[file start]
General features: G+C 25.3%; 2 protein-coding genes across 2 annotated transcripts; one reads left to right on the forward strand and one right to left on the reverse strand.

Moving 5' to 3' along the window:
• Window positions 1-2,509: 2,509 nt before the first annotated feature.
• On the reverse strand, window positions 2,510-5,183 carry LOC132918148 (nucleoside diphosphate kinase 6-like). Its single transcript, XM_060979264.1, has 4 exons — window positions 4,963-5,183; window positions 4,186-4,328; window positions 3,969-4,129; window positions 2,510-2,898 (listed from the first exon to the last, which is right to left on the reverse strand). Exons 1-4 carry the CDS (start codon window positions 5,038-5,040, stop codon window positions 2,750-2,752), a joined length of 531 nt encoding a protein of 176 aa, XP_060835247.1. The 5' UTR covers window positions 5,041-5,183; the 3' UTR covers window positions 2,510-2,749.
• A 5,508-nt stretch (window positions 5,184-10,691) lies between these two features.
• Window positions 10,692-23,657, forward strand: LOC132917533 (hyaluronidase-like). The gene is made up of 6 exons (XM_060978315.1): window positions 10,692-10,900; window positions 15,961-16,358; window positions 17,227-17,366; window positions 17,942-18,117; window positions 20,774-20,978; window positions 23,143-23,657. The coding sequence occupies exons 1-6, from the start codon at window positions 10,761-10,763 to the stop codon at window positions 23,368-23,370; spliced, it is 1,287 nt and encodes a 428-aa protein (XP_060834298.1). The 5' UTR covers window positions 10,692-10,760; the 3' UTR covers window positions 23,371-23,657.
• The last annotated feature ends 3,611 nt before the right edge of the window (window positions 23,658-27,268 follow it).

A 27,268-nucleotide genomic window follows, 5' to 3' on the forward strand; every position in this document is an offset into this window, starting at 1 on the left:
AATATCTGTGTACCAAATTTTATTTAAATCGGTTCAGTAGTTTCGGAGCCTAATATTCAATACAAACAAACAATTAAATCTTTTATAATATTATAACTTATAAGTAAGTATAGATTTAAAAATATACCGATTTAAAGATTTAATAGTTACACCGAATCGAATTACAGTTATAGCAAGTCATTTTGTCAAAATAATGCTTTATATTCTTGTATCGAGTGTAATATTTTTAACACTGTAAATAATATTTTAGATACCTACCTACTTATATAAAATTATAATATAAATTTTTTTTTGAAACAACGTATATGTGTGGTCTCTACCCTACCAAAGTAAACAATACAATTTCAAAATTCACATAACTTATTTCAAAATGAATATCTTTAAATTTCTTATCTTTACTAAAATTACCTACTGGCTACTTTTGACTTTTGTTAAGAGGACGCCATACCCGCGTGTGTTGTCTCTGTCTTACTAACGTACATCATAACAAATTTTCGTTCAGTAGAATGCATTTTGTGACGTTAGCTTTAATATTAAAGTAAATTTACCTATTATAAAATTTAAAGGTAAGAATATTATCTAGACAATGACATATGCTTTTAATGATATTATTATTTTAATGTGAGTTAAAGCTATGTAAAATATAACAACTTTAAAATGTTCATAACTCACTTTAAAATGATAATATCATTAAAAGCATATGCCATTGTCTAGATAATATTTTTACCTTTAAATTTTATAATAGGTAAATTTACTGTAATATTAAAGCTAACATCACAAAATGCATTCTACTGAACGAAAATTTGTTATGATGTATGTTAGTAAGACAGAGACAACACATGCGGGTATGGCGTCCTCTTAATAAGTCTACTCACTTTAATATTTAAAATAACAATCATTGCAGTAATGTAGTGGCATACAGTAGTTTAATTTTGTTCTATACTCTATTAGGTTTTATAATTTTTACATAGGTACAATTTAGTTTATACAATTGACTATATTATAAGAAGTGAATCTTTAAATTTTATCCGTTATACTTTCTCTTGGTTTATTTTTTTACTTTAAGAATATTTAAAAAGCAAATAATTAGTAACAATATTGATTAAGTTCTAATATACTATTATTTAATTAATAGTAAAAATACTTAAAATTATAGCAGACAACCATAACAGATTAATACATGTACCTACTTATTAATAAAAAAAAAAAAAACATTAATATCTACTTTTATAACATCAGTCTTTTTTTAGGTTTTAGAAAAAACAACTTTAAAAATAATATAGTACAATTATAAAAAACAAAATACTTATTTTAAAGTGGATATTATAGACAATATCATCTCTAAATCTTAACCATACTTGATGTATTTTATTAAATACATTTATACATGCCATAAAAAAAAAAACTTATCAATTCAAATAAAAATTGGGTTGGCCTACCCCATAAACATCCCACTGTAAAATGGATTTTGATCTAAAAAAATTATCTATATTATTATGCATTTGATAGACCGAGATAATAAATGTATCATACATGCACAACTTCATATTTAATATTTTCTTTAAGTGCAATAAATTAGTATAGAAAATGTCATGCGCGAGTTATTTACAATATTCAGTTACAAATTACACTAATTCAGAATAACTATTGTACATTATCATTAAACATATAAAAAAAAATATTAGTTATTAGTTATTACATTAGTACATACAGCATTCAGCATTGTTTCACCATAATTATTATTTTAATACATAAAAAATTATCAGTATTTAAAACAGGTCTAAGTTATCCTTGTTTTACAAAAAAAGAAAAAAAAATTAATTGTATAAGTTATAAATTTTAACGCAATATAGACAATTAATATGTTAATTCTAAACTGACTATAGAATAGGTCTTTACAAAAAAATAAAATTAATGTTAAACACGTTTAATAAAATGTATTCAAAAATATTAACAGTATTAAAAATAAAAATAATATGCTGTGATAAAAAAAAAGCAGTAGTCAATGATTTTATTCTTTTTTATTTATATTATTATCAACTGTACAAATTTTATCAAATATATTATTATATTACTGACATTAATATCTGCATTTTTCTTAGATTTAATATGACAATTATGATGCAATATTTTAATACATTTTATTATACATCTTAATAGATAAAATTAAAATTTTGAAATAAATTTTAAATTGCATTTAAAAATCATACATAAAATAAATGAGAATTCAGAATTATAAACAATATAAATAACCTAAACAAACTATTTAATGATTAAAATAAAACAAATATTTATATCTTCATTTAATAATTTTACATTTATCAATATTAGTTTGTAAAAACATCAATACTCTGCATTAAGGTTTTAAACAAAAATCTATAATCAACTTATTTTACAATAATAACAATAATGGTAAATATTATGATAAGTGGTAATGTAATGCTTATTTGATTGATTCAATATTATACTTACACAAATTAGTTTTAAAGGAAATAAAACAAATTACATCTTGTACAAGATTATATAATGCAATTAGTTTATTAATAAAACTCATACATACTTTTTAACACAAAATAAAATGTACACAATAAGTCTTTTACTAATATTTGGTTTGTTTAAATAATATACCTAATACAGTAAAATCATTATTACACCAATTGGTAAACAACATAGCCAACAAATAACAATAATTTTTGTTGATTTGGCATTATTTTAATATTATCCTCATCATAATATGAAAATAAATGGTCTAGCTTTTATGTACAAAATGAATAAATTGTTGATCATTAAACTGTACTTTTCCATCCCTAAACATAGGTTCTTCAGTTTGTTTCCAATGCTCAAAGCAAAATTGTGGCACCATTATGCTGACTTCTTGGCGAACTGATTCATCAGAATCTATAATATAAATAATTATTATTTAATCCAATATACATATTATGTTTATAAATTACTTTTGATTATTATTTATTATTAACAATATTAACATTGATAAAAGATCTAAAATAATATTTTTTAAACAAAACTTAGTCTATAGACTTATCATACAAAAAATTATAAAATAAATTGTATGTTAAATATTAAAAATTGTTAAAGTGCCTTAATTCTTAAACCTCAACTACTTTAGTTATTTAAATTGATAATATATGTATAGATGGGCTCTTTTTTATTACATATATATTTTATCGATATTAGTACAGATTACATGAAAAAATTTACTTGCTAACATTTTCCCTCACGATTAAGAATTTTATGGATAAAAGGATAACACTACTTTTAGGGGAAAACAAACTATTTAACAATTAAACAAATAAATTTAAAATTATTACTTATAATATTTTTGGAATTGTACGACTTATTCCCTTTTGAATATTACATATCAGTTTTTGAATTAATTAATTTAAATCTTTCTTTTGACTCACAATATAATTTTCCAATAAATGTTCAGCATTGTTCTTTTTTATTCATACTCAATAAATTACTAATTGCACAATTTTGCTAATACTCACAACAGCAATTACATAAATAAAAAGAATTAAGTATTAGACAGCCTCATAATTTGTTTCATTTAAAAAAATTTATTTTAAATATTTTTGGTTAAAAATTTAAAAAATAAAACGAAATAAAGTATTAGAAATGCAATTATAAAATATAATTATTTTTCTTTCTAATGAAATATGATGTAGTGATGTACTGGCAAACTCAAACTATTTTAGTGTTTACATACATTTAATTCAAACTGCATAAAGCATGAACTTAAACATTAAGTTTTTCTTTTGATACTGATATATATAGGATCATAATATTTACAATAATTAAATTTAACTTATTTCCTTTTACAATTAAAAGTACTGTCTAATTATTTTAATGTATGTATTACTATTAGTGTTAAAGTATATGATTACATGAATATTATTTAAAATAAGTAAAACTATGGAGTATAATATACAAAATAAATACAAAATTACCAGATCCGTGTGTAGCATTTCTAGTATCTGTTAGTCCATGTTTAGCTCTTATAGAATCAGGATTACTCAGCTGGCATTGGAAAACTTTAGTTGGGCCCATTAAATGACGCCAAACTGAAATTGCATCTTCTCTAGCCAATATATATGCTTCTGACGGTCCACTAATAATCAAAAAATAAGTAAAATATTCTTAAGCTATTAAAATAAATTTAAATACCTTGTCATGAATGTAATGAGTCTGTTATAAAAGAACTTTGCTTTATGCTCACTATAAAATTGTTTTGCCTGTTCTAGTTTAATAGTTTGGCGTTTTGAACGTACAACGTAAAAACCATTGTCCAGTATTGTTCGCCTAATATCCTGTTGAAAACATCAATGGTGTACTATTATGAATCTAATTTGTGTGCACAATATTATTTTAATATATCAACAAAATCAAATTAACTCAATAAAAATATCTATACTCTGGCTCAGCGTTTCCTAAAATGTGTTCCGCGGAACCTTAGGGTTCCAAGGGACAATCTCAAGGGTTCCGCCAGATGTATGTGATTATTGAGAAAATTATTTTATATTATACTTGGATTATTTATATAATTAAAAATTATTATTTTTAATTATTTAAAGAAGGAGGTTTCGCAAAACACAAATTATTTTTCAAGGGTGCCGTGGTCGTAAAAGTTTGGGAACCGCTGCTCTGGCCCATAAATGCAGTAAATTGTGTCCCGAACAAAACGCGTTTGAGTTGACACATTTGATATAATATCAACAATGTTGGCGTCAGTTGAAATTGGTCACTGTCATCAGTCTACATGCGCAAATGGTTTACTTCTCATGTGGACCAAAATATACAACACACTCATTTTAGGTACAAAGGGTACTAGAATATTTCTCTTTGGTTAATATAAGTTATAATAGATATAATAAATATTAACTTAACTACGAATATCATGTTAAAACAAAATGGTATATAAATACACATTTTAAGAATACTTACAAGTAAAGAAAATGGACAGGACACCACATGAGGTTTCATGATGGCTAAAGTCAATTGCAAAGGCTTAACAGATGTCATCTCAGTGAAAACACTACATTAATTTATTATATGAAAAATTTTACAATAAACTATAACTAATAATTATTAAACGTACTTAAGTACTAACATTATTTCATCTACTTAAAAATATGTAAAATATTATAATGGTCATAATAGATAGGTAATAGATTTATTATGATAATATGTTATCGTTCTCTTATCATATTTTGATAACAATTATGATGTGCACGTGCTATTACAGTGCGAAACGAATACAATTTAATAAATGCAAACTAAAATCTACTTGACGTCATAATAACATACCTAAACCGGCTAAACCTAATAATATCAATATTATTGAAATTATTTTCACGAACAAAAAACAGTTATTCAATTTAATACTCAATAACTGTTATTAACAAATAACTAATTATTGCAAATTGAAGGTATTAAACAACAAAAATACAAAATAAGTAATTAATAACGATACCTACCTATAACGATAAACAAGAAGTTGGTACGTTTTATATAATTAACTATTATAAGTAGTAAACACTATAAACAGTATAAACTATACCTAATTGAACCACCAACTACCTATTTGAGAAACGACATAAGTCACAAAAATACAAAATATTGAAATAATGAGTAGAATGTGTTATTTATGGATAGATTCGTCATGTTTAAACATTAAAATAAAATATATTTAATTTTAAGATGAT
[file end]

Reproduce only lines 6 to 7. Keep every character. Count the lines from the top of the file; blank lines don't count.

• Window positions 10,692-23,657, forward strand: LOC132917533 (hyaluronidase-like). The gene is made up of 6 exons (XM_060978315.1): window positions 10,692-10,900; window positions 15,961-16,358; window positions 17,227-17,366; window positions 17,942-18,117; window positions 20,774-20,978; window positions 23,143-23,657. The coding sequence occupies exons 1-6, from the start codon at window positions 10,761-10,763 to the stop codon at window positions 23,368-23,370; spliced, it is 1,287 nt and encodes a 428-aa protein (XP_060834298.1). The 5' UTR covers window positions 10,692-10,760; the 3' UTR covers window positions 23,371-23,657.
• The last annotated feature ends 3,611 nt before the right edge of the window (window positions 23,658-27,268 follow it).